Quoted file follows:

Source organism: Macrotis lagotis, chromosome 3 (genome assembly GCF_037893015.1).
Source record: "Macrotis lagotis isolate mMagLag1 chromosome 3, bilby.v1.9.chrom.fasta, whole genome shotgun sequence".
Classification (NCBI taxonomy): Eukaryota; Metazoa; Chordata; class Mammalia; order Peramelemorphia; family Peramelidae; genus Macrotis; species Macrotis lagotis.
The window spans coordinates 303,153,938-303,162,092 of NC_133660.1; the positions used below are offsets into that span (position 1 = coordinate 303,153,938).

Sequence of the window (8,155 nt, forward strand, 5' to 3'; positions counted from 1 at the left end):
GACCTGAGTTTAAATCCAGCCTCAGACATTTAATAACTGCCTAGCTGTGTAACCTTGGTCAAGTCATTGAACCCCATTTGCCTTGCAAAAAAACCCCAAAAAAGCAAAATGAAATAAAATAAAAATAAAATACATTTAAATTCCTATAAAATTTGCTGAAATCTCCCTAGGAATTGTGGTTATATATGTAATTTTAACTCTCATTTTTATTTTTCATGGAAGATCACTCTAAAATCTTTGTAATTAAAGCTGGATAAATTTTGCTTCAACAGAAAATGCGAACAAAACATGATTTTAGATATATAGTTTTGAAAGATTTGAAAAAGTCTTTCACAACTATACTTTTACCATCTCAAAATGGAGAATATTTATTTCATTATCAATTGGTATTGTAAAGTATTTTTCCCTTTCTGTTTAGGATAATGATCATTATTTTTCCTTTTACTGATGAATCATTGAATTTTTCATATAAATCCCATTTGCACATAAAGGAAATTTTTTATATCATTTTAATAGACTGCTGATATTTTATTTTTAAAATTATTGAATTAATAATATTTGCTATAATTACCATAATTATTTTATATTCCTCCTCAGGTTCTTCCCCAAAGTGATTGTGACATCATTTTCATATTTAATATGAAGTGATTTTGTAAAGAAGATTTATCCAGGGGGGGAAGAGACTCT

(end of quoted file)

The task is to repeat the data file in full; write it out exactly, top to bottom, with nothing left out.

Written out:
Source organism: Macrotis lagotis, chromosome 3 (genome assembly GCF_037893015.1).
Source record: "Macrotis lagotis isolate mMagLag1 chromosome 3, bilby.v1.9.chrom.fasta, whole genome shotgun sequence".
Classification (NCBI taxonomy): Eukaryota; Metazoa; Chordata; class Mammalia; order Peramelemorphia; family Peramelidae; genus Macrotis; species Macrotis lagotis.
The window spans coordinates 303,153,938-303,162,092 of NC_133660.1; the positions used below are offsets into that span (position 1 = coordinate 303,153,938).

Sequence of the window (8,155 nt, forward strand, 5' to 3'; positions counted from 1 at the left end):
GACCTGAGTTTAAATCCAGCCTCAGACATTTAATAACTGCCTAGCTGTGTAACCTTGGTCAAGTCATTGAACCCCATTTGCCTTGCAAAAAAACCCCAAAAAAGCAAAATGAAATAAAATAAAAATAAAATACATTTAAATTCCTATAAAATTTGCTGAAATCTCCCTAGGAATTGTGGTTATATATGTAATTTTAACTCTCATTTTTATTTTTCATGGAAGATCACTCTAAAATCTTTGTAATTAAAGCTGGATAAATTTTGCTTCAACAGAAAATGCGAACAAAACATGATTTTAGATATATAGTTTTGAAAGATTTGAAAAAGTCTTTCACAACTATACTTTTACCATCTCAAAATGGAGAATATTTATTTCATTATCAATTGGTATTGTAAAGTATTTTTCCCTTTCTGTTTAGGATAATGATCATTATTTTTCCTTTTACTGATGAATCATTGAATTTTTCATATAAATCCCATTTGCACATAAAGGAAATTTTTTATATCATTTTAATAGACTGCTGATATTTTATTTTTAAAATTATTGAATTAATAATATTTGCTATAATTACCATAATTATTTTATATTCCTCCTCAGGTTCTTCCCCAAAGTGATTGTGACATCATTTTCATATTTAATATGAAGTGATTTTGTAAAGAAGATTTATCCAGGGGGGGAAGAGACTCT